This app should be considered a proof-of-concept, not a production-grade application. In fact, several basic functions that the average user expects from an eBook reading system are missing: library management, TOC navigation, customization of typographical settings. We plan to implement these features gradually, in the next development iterations.
Additionally, the whole source code requires a deep refactoring. An important aspect which is currently implemented naively is the asset extraction from the EPUB container: especially when dealing with large EPUB 3 files containing lots of audio or video files, unzipping the whole EPUB file before displaying it might be unacceptably slow. We might want to selectively unzip the assets in the EPUB container depending on the actual XHTML file displayed in the WebView.
Currently, the app splits the viewport in two panels only, each taking 50% of the available viewport. We plan to extend its capability by implementing more complex layouts, with more panels and user-adjustable panel size.
With respect to the parallel text feature, currently the app supports it at XHTML file-level (usually corresponding to a chapter). In theory, it can be done at a finer level by recognizing matching IDs for XHTML elements (e.g., corresponding
<span> elements). Moreover, we might want to implement algorithms for automatically recognizing the book structure/elements (i.e., without an explicit correspondence mapping, either implicit through a naming convention, or explicit through markup), so that even pre-existing EPUB eBooks with parallel texts might benefit from the "split viewport"/"facing pages" feature of this app.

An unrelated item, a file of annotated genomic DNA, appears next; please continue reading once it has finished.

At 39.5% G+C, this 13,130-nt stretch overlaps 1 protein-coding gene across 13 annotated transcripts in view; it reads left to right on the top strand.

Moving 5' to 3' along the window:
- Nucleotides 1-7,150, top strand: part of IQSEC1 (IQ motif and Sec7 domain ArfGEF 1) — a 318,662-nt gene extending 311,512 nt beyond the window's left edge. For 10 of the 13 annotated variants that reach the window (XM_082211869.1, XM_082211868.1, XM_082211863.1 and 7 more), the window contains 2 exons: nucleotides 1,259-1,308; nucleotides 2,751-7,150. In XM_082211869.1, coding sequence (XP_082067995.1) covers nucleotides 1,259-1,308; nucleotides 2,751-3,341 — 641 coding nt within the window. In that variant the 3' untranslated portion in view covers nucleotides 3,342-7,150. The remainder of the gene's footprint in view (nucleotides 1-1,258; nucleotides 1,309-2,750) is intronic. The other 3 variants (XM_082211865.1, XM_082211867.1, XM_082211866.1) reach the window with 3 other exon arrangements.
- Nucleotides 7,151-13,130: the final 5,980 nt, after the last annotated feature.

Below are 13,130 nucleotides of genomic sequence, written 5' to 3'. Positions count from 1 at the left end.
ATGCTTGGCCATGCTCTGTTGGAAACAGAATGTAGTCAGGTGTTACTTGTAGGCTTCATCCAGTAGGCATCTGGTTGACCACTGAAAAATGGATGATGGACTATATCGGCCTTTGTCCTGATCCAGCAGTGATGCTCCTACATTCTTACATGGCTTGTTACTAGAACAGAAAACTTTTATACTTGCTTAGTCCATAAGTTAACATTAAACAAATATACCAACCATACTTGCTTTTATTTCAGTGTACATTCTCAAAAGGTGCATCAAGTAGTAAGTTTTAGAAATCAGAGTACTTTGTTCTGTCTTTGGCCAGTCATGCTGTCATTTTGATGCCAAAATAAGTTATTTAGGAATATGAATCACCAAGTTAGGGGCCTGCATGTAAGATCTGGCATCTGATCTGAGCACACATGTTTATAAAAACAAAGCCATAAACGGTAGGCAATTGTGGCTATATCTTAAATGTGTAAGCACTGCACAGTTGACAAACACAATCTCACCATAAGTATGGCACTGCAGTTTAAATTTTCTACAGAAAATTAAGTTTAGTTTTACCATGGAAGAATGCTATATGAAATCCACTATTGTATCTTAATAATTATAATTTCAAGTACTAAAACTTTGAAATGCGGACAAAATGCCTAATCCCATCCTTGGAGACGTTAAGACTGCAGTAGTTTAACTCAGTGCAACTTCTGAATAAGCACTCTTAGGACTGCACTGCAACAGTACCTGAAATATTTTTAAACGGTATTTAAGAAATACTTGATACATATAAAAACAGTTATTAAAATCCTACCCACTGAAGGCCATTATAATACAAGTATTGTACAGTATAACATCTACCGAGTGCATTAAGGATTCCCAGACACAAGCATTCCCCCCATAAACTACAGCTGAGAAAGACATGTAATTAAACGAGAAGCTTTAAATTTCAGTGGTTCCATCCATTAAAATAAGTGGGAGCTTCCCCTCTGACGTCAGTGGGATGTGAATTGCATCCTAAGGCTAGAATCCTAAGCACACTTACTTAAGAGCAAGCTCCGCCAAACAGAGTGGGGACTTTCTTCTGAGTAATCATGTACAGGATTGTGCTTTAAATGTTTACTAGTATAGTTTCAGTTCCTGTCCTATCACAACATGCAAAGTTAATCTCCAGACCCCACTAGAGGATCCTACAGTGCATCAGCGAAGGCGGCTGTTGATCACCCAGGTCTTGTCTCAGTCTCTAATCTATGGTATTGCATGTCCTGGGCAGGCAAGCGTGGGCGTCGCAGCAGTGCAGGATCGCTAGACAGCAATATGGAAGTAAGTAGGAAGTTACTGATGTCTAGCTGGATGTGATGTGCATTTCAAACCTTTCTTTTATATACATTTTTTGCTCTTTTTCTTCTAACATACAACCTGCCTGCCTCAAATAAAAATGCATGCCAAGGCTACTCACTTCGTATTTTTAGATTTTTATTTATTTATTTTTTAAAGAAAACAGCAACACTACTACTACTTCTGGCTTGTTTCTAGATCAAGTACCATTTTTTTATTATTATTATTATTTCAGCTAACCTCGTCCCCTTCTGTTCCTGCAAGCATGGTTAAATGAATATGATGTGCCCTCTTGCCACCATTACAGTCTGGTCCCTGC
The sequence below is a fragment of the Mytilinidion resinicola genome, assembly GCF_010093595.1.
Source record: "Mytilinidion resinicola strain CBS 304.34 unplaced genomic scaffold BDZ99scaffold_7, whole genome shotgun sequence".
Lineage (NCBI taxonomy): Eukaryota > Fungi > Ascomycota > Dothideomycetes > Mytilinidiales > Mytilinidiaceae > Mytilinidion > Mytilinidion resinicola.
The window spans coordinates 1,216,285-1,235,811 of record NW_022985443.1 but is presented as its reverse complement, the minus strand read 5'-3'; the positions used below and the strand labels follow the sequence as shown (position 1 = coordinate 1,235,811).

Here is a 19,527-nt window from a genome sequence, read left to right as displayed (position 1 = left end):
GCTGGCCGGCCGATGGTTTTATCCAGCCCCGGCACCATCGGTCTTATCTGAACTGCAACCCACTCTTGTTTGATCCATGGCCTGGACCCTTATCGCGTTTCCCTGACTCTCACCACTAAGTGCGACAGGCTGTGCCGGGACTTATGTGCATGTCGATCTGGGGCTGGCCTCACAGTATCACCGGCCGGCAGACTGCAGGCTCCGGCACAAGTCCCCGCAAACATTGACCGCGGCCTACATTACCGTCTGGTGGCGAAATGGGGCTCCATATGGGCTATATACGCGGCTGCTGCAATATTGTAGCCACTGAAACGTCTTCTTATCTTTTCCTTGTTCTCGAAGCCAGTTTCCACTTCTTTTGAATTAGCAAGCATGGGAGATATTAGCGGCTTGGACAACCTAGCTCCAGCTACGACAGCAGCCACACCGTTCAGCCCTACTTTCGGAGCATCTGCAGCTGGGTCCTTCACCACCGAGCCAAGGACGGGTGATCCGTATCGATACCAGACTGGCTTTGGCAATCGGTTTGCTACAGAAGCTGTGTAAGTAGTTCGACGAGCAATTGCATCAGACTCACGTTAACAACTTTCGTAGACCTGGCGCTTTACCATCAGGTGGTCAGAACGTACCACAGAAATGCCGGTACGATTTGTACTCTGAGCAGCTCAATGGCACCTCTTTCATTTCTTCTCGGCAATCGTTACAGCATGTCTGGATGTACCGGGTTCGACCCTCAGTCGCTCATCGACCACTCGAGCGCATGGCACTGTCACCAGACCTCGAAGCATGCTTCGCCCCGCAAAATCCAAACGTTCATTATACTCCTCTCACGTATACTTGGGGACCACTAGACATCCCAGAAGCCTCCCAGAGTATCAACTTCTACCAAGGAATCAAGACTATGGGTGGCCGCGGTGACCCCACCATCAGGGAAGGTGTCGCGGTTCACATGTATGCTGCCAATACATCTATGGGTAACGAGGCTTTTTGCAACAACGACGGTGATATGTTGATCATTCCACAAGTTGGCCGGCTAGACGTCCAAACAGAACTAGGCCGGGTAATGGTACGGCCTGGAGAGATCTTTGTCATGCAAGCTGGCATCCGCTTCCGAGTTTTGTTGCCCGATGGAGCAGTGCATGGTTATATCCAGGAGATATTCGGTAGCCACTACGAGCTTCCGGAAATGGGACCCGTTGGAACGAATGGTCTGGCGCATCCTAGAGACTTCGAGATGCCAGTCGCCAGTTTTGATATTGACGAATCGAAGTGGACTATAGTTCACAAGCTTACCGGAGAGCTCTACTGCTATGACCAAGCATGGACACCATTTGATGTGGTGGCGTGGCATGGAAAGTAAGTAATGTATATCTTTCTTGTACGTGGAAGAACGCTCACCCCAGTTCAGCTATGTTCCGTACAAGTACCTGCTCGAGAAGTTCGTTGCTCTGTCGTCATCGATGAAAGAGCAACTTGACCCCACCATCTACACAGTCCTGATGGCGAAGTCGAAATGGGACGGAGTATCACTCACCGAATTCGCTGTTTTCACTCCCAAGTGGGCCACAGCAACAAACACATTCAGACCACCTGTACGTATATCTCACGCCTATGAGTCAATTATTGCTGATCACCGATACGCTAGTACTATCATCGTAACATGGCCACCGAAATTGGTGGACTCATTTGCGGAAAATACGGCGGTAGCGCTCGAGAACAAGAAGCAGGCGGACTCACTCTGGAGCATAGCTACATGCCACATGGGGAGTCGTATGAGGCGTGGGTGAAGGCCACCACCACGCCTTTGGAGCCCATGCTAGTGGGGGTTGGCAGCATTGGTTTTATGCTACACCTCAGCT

Since the beginning of this project, the discussion around the E0 format began. Time permitting, we will support both EPUB and E0 in a future release of the app.
Finally, several other advanced functions might be added to enhance the reading experience of (structured) eBooks, including: import/export annotations, smart dictionary/lexicon/pronunciation lookups, recognition of citations, self-updating eBooks from remote data sources, on-the-fly eBook editing, book and reading statistics, regex/XQuery/etc. searches, and so on.
Feedback about this ongoing project is much appreciated.